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Server Maintenance and Crit Data
Penniless_Prophet 
4/8/08 11:47:45 AM
Guru

Hi Guys,
Question about how to tackle an issue, we have a server which has some very sensitive information which is maintained by the IT team. How can I segment the rights of the IT team so that they can do everything they need to in terms of backing stuff up etc and those who should have access to the data.

Cheers,
PP

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I make magic happen on a regular basis, I am so good at it that people have started to think its normal...

bignath99 
4/8/08 12:09:43 PM
Master

What OS is the server running?
Do you simply not want the IT staff to be able to access said data?
Typically IT staff will need access rights to everything, for backing up etc.

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Penniless_Prophet 
4/8/08 12:22:47 PM
Guru

Windows Server is what I am assuming but may be proven wrong I have requested this data. I mean if it falls down to I absoluely must maintain the server myself then I guess thats how the cookie crumbles. But I don't like having 1 lonely server sitting somewhere being maintained outside of policy.

Oh also if anyone was thinking of encryption I am fully up for it, I just need a solution that is Very user friendly to pull the files out of a 'vault' and put it back in.

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http://slaveofheaven.blogspot.com


I make magic happen on a regular basis, I am so good at it that people have started to think its normal...

bignath99 
4/8/08 12:42:07 PM
Master

If the data doesnt need to be apart of the normal backup proccess,
you can just resrict access to the folders/files. only allowing the
desired user groups access.
Thats about the simplist solutions i could devise, but im sure
someone will have somthing better.


Edited by bignath99: 4/8/2008 12:42:53 PM

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Q6600 @ stock , GA-P35-DS3R , 2GB XMS2 667 , 7600GT , 2x80GB Raid 0 , 200GB , 400GB , P182 ,
G11 keyboard , G5 mouse , 480watt true power , Z-5550 Digital ,2x BenQ 22"

Jeruselem 
5/8/08 11:06:34 AM
Champion

Apply permissions via groups. Normally Administrators have access to just about everything - you can change permissions so normal Admins can't see it, and restrict it to small group of Admins. Of course, the uber admins and backup accounts must have access in case you need to do something with it.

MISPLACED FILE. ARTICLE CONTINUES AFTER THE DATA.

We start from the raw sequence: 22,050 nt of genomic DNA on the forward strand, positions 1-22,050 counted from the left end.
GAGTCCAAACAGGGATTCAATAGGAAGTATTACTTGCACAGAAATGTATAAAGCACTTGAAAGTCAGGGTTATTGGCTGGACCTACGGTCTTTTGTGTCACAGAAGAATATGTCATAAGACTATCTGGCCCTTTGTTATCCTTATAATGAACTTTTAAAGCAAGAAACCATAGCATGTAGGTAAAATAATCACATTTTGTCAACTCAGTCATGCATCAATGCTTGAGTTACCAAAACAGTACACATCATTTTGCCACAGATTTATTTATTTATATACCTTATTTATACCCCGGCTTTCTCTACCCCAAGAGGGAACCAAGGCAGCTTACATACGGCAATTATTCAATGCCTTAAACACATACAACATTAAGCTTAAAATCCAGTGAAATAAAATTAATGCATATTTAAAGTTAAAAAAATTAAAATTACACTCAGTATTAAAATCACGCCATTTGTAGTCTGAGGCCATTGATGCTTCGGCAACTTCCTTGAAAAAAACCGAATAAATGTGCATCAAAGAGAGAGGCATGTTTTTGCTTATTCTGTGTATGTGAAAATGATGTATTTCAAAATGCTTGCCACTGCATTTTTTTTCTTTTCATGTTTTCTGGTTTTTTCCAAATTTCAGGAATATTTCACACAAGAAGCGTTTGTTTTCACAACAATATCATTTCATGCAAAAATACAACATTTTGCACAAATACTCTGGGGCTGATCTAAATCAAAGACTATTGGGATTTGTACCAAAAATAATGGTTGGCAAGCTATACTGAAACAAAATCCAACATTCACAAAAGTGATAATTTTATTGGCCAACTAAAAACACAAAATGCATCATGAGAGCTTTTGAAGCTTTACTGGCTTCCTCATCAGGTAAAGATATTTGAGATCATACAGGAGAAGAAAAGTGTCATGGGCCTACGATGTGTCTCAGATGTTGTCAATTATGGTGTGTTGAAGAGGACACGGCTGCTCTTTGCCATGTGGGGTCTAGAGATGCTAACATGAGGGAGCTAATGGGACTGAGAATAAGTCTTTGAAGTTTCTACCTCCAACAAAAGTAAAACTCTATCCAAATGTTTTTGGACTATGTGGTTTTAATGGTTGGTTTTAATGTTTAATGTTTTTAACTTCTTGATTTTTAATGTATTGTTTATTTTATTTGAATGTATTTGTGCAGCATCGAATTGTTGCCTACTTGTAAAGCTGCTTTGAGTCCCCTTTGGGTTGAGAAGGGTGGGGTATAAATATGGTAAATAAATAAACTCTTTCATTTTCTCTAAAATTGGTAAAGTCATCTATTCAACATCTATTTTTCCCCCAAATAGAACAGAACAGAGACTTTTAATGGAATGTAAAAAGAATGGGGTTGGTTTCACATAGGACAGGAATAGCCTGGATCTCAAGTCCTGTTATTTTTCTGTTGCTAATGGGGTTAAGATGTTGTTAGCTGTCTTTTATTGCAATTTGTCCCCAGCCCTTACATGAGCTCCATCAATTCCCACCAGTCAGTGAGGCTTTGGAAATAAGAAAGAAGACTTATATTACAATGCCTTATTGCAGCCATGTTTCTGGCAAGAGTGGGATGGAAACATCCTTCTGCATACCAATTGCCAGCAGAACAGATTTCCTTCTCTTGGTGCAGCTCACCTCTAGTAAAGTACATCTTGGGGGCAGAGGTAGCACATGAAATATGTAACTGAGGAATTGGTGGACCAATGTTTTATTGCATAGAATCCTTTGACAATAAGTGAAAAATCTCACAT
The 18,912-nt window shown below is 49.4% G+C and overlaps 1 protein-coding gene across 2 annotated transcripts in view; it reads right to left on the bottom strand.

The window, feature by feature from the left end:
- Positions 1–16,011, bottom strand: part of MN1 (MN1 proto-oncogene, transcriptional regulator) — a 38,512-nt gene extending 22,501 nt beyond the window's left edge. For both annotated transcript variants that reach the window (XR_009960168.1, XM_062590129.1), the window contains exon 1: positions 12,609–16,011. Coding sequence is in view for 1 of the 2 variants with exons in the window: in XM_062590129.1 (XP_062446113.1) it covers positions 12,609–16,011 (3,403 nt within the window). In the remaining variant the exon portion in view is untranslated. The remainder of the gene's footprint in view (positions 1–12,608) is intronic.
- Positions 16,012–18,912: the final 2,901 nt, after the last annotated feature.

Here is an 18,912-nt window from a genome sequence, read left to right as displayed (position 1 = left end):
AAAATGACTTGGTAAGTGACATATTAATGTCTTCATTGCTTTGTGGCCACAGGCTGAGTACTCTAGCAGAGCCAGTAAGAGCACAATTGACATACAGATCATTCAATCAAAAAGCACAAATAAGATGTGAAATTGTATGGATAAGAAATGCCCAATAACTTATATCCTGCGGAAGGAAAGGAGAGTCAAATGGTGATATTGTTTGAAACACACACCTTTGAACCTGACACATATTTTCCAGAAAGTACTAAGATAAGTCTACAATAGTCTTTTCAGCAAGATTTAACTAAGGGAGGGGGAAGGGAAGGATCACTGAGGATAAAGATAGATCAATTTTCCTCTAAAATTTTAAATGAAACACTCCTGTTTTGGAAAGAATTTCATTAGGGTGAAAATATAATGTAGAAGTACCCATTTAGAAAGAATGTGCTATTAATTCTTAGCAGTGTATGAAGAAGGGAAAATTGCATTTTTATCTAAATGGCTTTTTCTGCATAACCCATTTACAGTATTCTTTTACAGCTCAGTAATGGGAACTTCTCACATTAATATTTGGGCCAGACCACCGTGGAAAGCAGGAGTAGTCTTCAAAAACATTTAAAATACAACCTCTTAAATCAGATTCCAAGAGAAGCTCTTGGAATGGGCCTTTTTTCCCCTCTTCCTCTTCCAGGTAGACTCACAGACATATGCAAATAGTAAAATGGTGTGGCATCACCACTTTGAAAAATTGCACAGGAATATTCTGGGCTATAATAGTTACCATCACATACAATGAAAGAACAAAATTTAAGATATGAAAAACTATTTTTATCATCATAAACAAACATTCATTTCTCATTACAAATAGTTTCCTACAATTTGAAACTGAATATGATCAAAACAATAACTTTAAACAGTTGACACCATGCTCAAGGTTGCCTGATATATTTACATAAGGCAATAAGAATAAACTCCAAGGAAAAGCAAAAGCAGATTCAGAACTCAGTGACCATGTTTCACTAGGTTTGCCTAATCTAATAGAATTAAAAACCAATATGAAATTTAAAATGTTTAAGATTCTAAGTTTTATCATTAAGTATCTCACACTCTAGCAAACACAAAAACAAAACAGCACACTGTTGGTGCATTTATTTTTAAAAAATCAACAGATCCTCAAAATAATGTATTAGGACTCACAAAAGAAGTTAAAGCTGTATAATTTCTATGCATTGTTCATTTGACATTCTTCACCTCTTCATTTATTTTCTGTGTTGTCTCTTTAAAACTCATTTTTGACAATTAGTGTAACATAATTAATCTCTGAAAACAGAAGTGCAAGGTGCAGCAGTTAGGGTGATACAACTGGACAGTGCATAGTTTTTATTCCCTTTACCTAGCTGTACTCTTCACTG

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elmo198 
5/8/08 10:58:03 PM
Champion

gpedit.msc will show you the way.

you really want to use scripts if ya want to be hardcore about permission rights. is far easier to maintain a server. that is something you will need to use your google-fu to find out, as each admin will have their own secrets.

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eckythump 
7/8/08 6:07:52 PM
Overlord

Generally, if you've got physical access to a machine, it's yours. If there's sensitive data on it that you don't want the maintenance guys to be able to see, then this could be difficult. Especially if it's perfectly reasonable for the machine to be rebooted. You can limit access rights as stated above, but if you want backups, then this doesn't really work.

It's also worth remembering that your data is only as safe as where it's backed up to, too.

So, the best you can probably do is limit user rights, and automate backups. I have several machines backing up to a central server which has a shitload of disk space and no special security in place, past the standard user authentication. I use a public key to encrypt the backup before it's sent over the network and saved onto the backup servers disk. If I need to recover, I need to dig out the private key that I store here at home, off-site, and also need the private key's passphrase. This is an approach you could look into if you want to backup the critical data.

But ultimately, what it comes down to is: If you don't trust the people, don't let them touch the machine.

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c8h10n4o2! 
8/8/08 11:28:38 PM
Serf
Users of the backup operators group can bypass permissions for the sake of backing data up, it doesn't mean they can view or use the data. You could combine this with the auditing functionality built into windows to see what and who is accessing files.

In terms of enterprise encryption, a Credant Enterprise server is the only road I would recommend.

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